To teach air migration, I use a skill where I take a student into shallow waters (maybe six metres) and get them comfortable on a training platform with handholds on it, so that if they do have a problem, they can hold onto the platform initially whilst they get used to the skill. Then, we remove our fins and focus on our hovering.

Fins provide propulsion, so without them on, a diver’s senses are heightened, and they notice immediately when things don’t feel right, allowing them to compensate with the air in their suit rather than with their fins.

The reason I choose to do this with no fins is that it helps them focus on the air migration in the suit, without compensating by finning, thus allowing the diver to focus on their breathing and their dry suit as their means of buoyancy. In order to maintain the neutrality of their position once they have the right balance of air in their suit, the diver can continually adjust by controlling their breathing.

How long should this drill last?

I’ve found that in an hour’s session, maybe the first twenty minutes are tough, with a lot of corrections and adjustments… and then in most cases, it clicks, and the diver can maintain their position without much effort. Once they’ve attained this skill of hovering, other tasks and skills become more achievable.

Bring in the fins

Then, when they put their fins back on, it simplifies everything, and suddenly the diver has a new perspective on neutral buoyancy hovering. This ultimately makes them a safer diver and improves their competency.

I will add that this is not a skill required within any course that I teach, but something I do occasionally in a skills workshop to help divers progress. In my experience, it works, but if you’re going to try it, ensure that you have an understanding buddy who is happy to keep an eye out for you.


To find out more about International Training, visit www.tdisdi.com.

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Competitions

Red Sea Northern Wrecks & Reefs plus Tiran

Custom built itinerary scheduled to include Abu Nuhas wrecks, the SS Thistlegorm, the fabulous reefs at Ras Mohamed including Shark Reef, then over to Tiran to dive Gordon, Jackson, Thomas and Woodhouse reefs.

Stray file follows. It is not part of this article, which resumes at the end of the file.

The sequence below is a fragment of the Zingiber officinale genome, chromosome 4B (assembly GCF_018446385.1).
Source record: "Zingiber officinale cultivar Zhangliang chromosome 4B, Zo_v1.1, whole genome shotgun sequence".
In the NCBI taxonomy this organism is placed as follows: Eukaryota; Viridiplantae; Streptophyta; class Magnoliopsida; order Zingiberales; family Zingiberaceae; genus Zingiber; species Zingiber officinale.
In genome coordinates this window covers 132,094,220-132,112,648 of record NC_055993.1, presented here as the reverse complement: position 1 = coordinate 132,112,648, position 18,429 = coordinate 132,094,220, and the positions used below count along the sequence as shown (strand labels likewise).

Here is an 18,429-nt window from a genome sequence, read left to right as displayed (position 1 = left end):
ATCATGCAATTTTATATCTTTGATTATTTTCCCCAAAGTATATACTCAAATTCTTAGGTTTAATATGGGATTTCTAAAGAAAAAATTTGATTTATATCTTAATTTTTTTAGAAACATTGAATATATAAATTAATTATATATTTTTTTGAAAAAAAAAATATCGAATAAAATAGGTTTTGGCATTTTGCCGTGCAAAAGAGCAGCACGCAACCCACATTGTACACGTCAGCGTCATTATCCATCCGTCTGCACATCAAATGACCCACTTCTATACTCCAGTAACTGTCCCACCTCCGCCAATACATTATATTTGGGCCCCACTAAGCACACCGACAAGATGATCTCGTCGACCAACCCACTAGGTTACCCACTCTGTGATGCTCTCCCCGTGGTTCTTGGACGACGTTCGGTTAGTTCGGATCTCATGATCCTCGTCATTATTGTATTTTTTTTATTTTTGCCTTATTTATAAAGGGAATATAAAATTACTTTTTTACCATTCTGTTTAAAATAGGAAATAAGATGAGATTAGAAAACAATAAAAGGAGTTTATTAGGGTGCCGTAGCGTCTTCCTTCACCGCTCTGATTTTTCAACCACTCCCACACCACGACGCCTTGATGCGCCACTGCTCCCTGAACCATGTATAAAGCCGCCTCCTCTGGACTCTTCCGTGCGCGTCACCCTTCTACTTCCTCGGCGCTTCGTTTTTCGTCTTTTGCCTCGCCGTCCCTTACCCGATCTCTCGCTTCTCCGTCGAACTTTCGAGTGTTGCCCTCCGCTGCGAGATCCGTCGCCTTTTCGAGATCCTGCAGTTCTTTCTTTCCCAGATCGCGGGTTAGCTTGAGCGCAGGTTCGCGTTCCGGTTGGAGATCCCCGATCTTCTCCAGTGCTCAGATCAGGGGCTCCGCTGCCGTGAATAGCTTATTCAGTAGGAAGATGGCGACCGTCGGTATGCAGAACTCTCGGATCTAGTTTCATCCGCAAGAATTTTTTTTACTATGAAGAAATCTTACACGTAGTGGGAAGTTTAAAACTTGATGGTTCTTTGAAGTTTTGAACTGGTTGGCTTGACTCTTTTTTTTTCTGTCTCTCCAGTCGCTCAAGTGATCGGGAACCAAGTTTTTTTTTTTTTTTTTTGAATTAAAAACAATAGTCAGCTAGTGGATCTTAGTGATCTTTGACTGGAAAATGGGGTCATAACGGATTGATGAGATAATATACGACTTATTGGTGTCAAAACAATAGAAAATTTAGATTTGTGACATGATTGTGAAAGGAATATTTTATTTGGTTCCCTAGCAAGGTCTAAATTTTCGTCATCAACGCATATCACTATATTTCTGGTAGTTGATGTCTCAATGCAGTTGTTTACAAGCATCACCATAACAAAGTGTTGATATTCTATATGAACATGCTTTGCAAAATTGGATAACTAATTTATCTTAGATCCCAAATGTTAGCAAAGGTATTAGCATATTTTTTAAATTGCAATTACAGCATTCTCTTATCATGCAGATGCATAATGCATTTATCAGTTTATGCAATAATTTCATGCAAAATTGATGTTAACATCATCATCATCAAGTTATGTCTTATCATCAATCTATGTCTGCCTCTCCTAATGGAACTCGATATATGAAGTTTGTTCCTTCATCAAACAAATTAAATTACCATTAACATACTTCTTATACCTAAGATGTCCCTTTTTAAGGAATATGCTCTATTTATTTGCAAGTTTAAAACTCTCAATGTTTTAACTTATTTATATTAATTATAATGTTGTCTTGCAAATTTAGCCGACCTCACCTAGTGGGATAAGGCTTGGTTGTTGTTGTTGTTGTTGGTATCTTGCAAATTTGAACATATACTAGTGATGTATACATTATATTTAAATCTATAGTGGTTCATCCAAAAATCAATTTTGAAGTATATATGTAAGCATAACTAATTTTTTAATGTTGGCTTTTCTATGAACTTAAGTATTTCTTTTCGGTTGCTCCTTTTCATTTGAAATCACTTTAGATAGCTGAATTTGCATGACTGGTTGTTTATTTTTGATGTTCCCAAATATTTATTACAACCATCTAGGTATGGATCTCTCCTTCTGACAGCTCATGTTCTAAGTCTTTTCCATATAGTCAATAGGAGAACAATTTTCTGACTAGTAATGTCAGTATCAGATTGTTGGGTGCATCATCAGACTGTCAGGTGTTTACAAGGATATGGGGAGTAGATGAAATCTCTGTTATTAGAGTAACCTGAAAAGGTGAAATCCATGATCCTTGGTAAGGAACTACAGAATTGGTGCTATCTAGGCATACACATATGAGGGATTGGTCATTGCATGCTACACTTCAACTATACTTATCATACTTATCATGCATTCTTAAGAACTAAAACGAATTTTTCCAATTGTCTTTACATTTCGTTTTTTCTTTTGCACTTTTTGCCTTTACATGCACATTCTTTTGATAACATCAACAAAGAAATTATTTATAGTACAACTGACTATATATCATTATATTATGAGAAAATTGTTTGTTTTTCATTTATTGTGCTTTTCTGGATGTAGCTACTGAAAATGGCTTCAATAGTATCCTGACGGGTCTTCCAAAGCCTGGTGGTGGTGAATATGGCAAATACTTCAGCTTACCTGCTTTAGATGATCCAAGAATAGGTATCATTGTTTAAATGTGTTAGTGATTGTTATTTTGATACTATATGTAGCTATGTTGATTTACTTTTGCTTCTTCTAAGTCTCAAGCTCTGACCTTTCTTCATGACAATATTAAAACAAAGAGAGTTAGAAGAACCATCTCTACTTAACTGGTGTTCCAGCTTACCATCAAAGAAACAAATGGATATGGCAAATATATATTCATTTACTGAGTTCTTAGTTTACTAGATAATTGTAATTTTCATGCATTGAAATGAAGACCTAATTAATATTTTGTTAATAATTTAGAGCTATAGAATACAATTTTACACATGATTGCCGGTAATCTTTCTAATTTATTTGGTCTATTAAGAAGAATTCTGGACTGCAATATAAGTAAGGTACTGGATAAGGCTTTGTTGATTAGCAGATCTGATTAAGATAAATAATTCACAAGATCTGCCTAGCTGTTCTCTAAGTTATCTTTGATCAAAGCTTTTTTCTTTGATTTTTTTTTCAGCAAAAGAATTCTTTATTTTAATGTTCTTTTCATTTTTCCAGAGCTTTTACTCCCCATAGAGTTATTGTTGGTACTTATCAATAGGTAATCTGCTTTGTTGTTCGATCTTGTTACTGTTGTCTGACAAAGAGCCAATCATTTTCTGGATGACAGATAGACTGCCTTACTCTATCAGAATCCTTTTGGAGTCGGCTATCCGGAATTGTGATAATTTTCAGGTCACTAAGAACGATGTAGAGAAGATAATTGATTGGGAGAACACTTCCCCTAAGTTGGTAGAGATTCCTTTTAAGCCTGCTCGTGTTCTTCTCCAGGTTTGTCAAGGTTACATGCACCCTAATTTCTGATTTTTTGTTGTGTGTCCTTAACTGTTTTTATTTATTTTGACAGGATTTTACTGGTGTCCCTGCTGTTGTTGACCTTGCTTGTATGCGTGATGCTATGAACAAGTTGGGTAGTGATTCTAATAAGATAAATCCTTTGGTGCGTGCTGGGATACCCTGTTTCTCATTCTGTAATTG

You’ll visit any number of other wrecks including the beautiful Carnatic and the wrecks of the Giannis D, the Chrisoula K and the Marcus, all at Abu Nuhas.  And you can’t miss the Rosalie Moeller and the Dunraven!

 

But this trip isn’t just about wrecks – far from it! Ras Mohammed, the protected marine reserve of the Red Sea, delivers schooling fish, spectacular corals, and we drop-in numerous times on the best sites before heading over to Tiran to dive the immense reefs of Gordon, Jackson and Woodhouse.

 

What are you going to see? The most stunning corals, abundant marine life, and exceptional wrecks. Turtles, Napoleon wrasse, morays, dolphins, maybe a manta, and perhaps even whale sharks. Hammerheads off the back of Jackson Reef are a possibility, and don’t forget the little critters either! This trip delivers, time and time again.

 

From £1599 per person based on double occupancy.  Full board basis, buffet meals with snacks, tea and coffee always available.  Add a week on at Roots Red Sea Resort before or after the liveaboard for just £695pp.  Stay in a deluxe chalet on a soft all-inclusive basis and enjoy 10 guided shore dives and unlimited, unguided house reef diving.  Flights and transfers are included.  See our brochure linked above for the full itinerary.

 

This trip will be hosted by The Scuba Place.  Come Dive with Us!

 

Call 020 3515 9955 or email john@thescubaplace.co.uk

www.thescubaplace.co.uk